At115-meters, the new control tower at Haneda is one of the tallest in the world. The compact airport it watches over is Japan’s busiest and is set to get busier still.
This October will see the opening of runway D, a new, fourth runway alongside a new five-floor terminal building and train station, offering travelers in Tokyo improved service and much greater choice.
Transport Minister Seiji Maehara sees Haneda as a new hub that could be key in the economic revival of the city. Currently Haneda offers domestic flights and limited international service to cities in South Korea and China.
Following the expansion, regular flights will also connect the Tokyo airport with Taiwan and Hong Kong during the daytime, and with Southeast Asia, the United States, Canada and European cities in the early morning and late evening.
“There is no hub airport in Japan currently,” Said. “With Narita serving international [flights] and Haneda domestic, South Korea’s Incheon airport has become the hub airport for Japan.” This kind of competition from South Korea, Singapore and China has forced Tokyo to rethink transport options to stay competitive in the global economy. South Korea’s Incheon airport has three runways for international arrivals and departures and has overtaken Narita (Tokyo’s main international airport) in terms of the number of planes and volume of cargo handled. Korean airlines now operate services to 27 Japanese cities.
“By removing the principle of keeping apart domestic and international [services], we would like to gradually aim at turning Haneda into an international airport that can operate on a 24-hour [basis].” Maehara said.
Big-name carriers are awaiting news on the allocation of slots once the new runway and terminal open this fall. British Airways is hoping to operate a new route starting in 2011. “A Haneda–London Heathrow route would absolutely be beneficial for customers, particularly business travellers who are pressed for time,” said Kevin McQuillan, BA regional general manager for East Asia. “As BA currently operates only one flight per day between Narita and London Heathrow, the addition of flights to and from Haneda would provide further choice for customers, as well as greater connection opportunities from both Tokyo and London.”
Cathay Pacific plans to operate two daily services between Haneda and Hong Kong. “Expansion at Haneda will improve international competitiveness of both Hong Kong and Japan,” a spokesperson for the airline said. “This is a good opportunity for expansion of international scheduled services in Tokyo, which are highly sought after by all countries and territories with airlines flying to Tokyo.”
ANA and JAL are locked in a heated competition for coveted international slots at Haneda, with ANA even trying to claim all four new U.S. slots, leaving none for JAL. But JAL isn’t giving up so easily, having recently announced plans for greater cooperation with its partners in the Oneworld alliance. ANA complained that it “would distort the competitive environment” if bankrupt JAL, now undergoing rehabilitation with state support, is allowed to open new routes. On June 24 ANA announced that inaugural flights will start on October 31, connecting Haneda Airport with Los Angeles, Honolulu, Singapore, Bangkok, and Taipei. “We have long been waiting to operate international scheduled flights from Haneda Airport and we are extremely pleased with the news. We would like to express our gratitude to all those who have worked hard towards the internationalization of Haneda,” said Shinichiro Ito, president and CEO of ANA.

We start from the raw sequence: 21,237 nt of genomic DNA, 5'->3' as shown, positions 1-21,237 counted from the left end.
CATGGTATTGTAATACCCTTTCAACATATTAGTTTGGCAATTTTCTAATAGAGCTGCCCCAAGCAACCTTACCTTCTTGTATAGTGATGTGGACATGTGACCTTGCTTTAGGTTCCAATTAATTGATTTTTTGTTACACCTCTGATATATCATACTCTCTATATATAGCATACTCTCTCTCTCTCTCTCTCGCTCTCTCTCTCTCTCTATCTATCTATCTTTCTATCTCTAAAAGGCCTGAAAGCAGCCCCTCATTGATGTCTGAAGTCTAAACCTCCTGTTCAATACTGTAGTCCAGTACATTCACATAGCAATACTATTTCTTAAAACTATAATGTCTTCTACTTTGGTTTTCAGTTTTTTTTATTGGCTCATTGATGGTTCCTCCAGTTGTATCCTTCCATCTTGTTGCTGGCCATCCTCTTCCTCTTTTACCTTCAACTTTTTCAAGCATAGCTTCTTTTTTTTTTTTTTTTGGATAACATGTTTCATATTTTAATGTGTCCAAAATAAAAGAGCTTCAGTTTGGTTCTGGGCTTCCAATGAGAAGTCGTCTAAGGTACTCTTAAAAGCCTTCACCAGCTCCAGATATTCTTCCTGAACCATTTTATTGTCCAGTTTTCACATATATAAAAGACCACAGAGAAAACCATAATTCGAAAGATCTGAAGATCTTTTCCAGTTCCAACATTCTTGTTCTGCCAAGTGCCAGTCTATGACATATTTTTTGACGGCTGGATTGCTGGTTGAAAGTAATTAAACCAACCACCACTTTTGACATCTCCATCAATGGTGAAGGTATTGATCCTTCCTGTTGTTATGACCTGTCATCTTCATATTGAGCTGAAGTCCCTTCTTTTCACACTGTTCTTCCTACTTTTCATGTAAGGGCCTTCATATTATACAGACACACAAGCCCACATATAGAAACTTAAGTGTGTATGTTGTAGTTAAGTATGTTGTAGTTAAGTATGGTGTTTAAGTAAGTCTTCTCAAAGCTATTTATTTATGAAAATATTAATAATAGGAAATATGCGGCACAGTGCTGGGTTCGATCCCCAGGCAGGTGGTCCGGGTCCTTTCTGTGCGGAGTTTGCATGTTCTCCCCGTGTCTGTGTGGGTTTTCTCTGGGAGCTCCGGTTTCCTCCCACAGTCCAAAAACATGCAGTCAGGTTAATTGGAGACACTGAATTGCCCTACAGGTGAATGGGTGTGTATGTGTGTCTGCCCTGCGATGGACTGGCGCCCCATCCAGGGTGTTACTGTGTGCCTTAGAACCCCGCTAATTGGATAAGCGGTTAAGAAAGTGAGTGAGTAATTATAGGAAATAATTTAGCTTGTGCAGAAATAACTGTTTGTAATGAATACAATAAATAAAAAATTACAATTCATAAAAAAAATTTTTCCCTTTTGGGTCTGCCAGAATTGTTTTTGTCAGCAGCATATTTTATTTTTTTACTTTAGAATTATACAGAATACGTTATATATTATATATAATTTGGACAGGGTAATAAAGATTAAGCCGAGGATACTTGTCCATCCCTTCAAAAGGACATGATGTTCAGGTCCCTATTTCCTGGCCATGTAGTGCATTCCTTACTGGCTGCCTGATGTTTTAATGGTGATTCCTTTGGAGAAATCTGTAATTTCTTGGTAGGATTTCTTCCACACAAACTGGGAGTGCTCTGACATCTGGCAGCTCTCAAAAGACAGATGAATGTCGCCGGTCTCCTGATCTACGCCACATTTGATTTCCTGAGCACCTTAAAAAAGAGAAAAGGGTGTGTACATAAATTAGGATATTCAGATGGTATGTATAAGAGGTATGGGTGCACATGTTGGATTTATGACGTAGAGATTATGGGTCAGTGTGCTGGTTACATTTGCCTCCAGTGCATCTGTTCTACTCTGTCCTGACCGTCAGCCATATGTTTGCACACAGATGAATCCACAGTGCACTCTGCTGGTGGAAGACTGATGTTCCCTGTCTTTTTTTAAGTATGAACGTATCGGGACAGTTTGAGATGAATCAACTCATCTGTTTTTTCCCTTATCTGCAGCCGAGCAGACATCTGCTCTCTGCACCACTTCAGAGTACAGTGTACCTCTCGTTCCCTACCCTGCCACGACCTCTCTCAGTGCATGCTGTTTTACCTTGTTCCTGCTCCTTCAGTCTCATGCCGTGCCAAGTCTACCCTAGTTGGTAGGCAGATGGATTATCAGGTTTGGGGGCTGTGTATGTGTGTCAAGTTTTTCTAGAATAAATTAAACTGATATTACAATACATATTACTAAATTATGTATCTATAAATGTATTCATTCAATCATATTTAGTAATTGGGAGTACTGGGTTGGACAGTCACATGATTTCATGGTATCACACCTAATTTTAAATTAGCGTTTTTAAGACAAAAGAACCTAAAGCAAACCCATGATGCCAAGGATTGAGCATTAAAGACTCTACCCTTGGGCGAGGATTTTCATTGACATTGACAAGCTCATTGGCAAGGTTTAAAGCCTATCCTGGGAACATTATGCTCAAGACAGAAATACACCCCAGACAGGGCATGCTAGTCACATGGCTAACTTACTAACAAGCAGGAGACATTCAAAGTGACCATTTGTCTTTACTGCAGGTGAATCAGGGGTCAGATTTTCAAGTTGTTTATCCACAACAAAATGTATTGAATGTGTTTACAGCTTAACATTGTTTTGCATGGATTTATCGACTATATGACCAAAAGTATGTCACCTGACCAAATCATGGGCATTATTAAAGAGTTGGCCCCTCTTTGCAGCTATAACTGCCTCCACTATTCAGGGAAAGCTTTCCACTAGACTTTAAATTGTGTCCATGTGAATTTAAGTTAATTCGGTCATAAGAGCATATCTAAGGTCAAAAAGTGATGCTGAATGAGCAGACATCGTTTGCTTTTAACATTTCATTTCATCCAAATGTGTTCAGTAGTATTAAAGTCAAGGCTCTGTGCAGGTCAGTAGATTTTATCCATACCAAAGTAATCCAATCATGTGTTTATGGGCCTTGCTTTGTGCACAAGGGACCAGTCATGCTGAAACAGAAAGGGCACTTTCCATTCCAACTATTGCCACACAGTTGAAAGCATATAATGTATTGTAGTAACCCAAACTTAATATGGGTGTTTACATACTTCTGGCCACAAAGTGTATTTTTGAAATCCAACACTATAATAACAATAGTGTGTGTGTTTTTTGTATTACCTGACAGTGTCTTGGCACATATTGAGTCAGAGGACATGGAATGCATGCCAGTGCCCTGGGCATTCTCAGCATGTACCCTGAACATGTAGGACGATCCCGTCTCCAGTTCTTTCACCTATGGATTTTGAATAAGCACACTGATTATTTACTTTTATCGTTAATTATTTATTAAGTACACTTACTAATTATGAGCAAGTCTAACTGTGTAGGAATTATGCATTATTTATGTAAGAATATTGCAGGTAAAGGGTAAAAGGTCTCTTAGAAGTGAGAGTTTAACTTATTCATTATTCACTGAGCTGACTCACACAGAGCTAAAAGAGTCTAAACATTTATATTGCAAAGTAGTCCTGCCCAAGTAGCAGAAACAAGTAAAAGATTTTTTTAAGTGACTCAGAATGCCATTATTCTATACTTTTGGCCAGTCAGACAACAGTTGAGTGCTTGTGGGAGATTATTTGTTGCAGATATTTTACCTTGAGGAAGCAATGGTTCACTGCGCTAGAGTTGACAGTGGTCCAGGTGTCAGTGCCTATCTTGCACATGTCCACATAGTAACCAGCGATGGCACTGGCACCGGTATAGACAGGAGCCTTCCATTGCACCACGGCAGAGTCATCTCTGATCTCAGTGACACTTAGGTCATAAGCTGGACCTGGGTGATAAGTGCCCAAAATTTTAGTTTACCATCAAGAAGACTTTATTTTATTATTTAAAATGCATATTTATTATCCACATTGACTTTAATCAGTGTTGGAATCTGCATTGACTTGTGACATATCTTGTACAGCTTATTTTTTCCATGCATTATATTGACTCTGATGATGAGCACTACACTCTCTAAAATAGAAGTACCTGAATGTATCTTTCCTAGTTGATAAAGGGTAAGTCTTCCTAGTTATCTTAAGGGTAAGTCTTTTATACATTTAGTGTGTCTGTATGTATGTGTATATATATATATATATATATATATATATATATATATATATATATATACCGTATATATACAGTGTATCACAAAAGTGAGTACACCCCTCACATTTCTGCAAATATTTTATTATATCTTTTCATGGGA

“ANA is going to use Narita and Haneda as a ‘dual-hub,’ like that of Frankfurt and Munich in Germany.”
Tokyo’s International Airport
The history of Haneda airport is a long and storied one. It first opened its doors on August 25, 1931 as the first civil aviation airport in Japan, with a runway just 150 meters in length. After World War II the numerous families who lived on the island were ejected and the area was used by the US military as Haneda Air Base. During the Korean conflict, it was used to ferry personnel to and from Korea. In the 1950s it was returned to Japanese control and began to welcome tourist flights from Europe with de Havilland Comet flights from London, Copenhagen, and later Moscow.
The Japanese government officially renamed the airport Tokyo International Airport in 1952, and a large-scale development followed with two full-size runways being constructed. The next decade brought some radical changes, including the construction of a third runway that could accommodate new, larger jet aircraft. It was built running parallel to the first on the already cramped island. The Tokyo Olympics and the creation of the Tokyo Monorail boosted access from the city to the airport, but demand eventually outstripped supply and the small land area in Tokyo bay was no longer viable for global flights. Haneda’s basic facilities were rapidly going out of date.
The 1970s would bring huge problems for Tokyo, with continuing and growing jet noise and steadily increasing cargo and passenger numbers. The Ministry of Land, Infrastructure, Transport and Travel weighed possible solutions, finally deciding to seek out flat land to construct a new airport with modern facilities. Space in Tokyo was scarce, so farmland to the east in Chiba was deemed the best—and only—option. Almost all international flights were transferred 70km away to the sleepy rice fields of Narita, in Chiba Prefecture.